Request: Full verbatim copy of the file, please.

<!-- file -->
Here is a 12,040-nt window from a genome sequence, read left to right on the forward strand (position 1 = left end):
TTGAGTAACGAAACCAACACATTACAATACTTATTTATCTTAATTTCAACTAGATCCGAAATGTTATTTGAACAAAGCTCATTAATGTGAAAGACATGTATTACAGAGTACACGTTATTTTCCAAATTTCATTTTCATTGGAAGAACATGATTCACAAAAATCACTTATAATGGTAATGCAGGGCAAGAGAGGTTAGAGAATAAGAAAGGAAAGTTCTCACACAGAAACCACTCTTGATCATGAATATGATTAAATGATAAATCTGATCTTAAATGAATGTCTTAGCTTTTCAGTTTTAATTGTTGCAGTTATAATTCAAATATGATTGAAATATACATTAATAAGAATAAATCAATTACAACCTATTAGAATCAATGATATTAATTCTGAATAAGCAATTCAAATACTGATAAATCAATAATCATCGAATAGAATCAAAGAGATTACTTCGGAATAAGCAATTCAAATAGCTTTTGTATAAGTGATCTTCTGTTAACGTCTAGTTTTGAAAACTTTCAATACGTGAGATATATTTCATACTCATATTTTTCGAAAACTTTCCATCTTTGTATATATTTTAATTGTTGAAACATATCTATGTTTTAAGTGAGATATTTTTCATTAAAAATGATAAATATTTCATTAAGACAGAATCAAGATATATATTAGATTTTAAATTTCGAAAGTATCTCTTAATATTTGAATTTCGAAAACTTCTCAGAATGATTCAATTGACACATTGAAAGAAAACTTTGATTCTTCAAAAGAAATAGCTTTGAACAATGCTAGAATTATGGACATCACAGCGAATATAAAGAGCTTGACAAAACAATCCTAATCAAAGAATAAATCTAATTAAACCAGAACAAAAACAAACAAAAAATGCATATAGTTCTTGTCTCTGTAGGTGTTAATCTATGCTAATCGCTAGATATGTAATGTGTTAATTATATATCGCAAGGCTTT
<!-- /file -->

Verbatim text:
Here is a 12,040-nt window from a genome sequence, read left to right on the forward strand (position 1 = left end):
TTGAGTAACGAAACCAACACATTACAATACTTATTTATCTTAATTTCAACTAGATCCGAAATGTTATTTGAACAAAGCTCATTAATGTGAAAGACATGTATTACAGAGTACACGTTATTTTCCAAATTTCATTTTCATTGGAAGAACATGATTCACAAAAATCACTTATAATGGTAATGCAGGGCAAGAGAGGTTAGAGAATAAGAAAGGAAAGTTCTCACACAGAAACCACTCTTGATCATGAATATGATTAAATGATAAATCTGATCTTAAATGAATGTCTTAGCTTTTCAGTTTTAATTGTTGCAGTTATAATTCAAATATGATTGAAATATACATTAATAAGAATAAATCAATTACAACCTATTAGAATCAATGATATTAATTCTGAATAAGCAATTCAAATACTGATAAATCAATAATCATCGAATAGAATCAAAGAGATTACTTCGGAATAAGCAATTCAAATAGCTTTTGTATAAGTGATCTTCTGTTAACGTCTAGTTTTGAAAACTTTCAATACGTGAGATATATTTCATACTCATATTTTTCGAAAACTTTCCATCTTTGTATATATTTTAATTGTTGAAACATATCTATGTTTTAAGTGAGATATTTTTCATTAAAAATGATAAATATTTCATTAAGACAGAATCAAGATATATATTAGATTTTAAATTTCGAAAGTATCTCTTAATATTTGAATTTCGAAAACTTCTCAGAATGATTCAATTGACACATTGAAAGAAAACTTTGATTCTTCAAAAGAAATAGCTTTGAACAATGCTAGAATTATGGACATCACAGCGAATATAAAGAGCTTGACAAAACAATCCTAATCAAAGAATAAATCTAATTAAACCAGAACAAAAACAAACAAAAAATGCATATAGTTCTTGTCTCTGTAGGTGTTAATCTATGCTAATCGCTAGATATGTAATGTGTTAATTATATATCGCAAGGCTTT